Text from ad:
In addition to pain and discom-fort,
untreated oral disease can
have consequences for adults as
well as children.
Oral and systemic health are
traditionally treated through sepa-rate
health care systems. Evidence
is mounting that demonstrates a
clear link between the two. One
obvious connection is between the
health of our mouth and our diet.
When our mouth and teeth are
healthy, we are better able to eat
nutritious foods. Mouth pain can
often make it diffi cult to chew
fi rmer foods like fresh fruits and
Research is also fi nding links
between oral disease and other
medical conditions such as diabe-tes,
heart disease, stroke, and
bacterial pneumonia. Periodontal
disease in pregnant women has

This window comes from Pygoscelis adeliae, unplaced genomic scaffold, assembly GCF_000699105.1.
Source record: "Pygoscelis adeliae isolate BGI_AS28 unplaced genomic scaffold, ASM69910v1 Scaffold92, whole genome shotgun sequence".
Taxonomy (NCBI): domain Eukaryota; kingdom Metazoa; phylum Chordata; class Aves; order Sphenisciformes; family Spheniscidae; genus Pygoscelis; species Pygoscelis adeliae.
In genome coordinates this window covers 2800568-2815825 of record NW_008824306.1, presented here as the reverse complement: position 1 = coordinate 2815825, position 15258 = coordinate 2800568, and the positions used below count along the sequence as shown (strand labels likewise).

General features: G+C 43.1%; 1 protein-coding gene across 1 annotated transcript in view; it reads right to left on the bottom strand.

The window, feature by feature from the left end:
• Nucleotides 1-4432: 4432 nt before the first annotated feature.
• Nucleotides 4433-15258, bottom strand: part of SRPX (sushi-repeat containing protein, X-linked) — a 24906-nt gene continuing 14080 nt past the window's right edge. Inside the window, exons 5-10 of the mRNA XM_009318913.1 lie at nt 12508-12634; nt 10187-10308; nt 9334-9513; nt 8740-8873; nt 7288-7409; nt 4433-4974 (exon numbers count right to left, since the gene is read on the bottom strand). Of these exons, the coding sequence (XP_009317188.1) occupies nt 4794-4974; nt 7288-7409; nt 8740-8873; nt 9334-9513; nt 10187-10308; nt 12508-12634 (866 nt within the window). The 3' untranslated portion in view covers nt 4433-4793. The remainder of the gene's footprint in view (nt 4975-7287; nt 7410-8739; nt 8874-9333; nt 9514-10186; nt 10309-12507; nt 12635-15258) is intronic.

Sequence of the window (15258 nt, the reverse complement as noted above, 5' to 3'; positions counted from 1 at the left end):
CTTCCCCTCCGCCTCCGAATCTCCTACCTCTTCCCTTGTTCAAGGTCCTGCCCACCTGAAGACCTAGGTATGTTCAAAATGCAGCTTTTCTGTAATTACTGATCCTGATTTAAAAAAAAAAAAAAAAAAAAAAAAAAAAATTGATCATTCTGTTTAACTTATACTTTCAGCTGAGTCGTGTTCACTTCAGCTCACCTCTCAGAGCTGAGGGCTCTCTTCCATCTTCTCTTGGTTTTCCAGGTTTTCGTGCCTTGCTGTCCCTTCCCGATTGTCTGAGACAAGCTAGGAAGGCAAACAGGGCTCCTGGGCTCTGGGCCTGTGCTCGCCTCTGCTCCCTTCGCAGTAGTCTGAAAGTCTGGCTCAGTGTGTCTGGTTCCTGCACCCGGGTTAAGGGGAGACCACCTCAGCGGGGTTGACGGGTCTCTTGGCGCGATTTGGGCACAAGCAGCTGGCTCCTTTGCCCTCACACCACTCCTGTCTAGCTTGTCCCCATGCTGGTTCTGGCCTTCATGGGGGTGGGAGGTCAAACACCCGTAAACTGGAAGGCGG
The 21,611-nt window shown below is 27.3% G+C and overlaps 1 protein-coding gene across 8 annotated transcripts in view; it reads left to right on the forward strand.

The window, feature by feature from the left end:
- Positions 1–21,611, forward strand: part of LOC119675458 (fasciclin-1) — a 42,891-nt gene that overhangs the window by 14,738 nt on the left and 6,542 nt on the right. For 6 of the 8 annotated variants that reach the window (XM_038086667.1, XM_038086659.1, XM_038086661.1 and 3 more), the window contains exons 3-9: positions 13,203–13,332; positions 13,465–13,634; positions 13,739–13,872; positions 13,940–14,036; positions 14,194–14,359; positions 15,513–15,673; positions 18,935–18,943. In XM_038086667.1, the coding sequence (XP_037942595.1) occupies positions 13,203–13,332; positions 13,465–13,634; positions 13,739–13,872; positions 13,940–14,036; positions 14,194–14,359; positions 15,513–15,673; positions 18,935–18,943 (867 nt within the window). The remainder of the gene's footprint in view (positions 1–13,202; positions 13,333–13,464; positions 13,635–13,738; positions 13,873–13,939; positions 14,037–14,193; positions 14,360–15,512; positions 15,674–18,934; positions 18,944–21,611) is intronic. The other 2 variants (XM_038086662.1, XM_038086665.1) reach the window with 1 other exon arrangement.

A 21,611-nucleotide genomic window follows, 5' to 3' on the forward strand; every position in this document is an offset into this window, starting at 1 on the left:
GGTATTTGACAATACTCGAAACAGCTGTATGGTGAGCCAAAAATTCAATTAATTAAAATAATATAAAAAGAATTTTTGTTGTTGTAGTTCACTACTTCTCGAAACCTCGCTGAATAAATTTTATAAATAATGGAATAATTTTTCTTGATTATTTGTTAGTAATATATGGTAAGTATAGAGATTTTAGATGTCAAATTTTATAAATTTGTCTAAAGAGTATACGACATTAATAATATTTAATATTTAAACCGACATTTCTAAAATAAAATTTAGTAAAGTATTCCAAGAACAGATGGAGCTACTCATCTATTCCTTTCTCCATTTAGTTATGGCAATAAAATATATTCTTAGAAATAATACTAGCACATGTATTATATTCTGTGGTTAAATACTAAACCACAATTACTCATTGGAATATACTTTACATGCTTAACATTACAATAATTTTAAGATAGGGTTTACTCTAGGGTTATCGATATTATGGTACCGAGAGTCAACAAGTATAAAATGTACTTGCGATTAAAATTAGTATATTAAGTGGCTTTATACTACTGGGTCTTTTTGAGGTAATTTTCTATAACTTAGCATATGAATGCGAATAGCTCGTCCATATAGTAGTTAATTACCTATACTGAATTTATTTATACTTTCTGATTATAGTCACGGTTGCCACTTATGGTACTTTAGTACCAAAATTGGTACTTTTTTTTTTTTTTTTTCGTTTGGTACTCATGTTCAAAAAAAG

been linked to increased risk for
pre-term births. Infections in the
mouth can also enter the blood-stream
and spread to other parts
of the body.
Severe oral disease can nega-tively
impact a person’s appear-ance,
which lowers self esteem
and may make social interactions
more diffi cult. Adults may fi nd it
more diffi cult to secure employ-ment.
Children with poor dental
health have been shown to per-form
more poorly in school than
their healthier peers.
It is widely accepted that pre-vention
saves money. As an exam-ple
it has been shown that the age
at which children have their fi rst
dental visit is inversely propor-tional
to their total dental costs.
That means that the earlier a child
visits the dentist, the lower his or
her total dental costs will be.
Questions? Call 271-3315
Accepting new patients.
THE ANSWER COLUMN